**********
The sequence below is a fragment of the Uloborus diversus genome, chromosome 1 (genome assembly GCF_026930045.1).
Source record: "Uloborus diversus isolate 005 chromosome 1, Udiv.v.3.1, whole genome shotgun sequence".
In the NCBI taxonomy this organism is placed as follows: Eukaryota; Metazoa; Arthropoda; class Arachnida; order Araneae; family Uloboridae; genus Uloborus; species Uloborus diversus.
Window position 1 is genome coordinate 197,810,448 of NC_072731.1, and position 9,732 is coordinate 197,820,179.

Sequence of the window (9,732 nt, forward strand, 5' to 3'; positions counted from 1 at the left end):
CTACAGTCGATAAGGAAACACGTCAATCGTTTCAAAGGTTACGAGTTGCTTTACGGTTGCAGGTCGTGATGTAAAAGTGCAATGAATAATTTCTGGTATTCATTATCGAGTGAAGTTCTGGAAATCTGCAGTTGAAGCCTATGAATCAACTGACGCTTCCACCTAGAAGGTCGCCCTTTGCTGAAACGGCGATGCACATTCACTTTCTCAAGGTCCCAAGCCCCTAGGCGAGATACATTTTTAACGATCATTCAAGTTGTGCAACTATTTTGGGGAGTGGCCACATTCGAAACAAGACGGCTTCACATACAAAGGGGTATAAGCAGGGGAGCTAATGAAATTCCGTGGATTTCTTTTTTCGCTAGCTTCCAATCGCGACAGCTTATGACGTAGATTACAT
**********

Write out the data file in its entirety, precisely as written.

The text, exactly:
The sequence below is a fragment of the Uloborus diversus genome, chromosome 1 (genome assembly GCF_026930045.1).
Source record: "Uloborus diversus isolate 005 chromosome 1, Udiv.v.3.1, whole genome shotgun sequence".
In the NCBI taxonomy this organism is placed as follows: Eukaryota; Metazoa; Arthropoda; class Arachnida; order Araneae; family Uloboridae; genus Uloborus; species Uloborus diversus.
Window position 1 is genome coordinate 197,810,448 of NC_072731.1, and position 9,732 is coordinate 197,820,179.

Sequence of the window (9,732 nt, forward strand, 5' to 3'; positions counted from 1 at the left end):
CTACAGTCGATAAGGAAACACGTCAATCGTTTCAAAGGTTACGAGTTGCTTTACGGTTGCAGGTCGTGATGTAAAAGTGCAATGAATAATTTCTGGTATTCATTATCGAGTGAAGTTCTGGAAATCTGCAGTTGAAGCCTATGAATCAACTGACGCTTCCACCTAGAAGGTCGCCCTTTGCTGAAACGGCGATGCACATTCACTTTCTCAAGGTCCCAAGCCCCTAGGCGAGATACATTTTTAACGATCATTCAAGTTGTGCAACTATTTTGGGGAGTGGCCACATTCGAAACAAGACGGCTTCACATACAAAGGGGTATAAGCAGGGGAGCTAATGAAATTCCGTGGATTTCTTTTTTCGCTAGCTTCCAATCGCGACAGCTTATGACGTAGATTACAT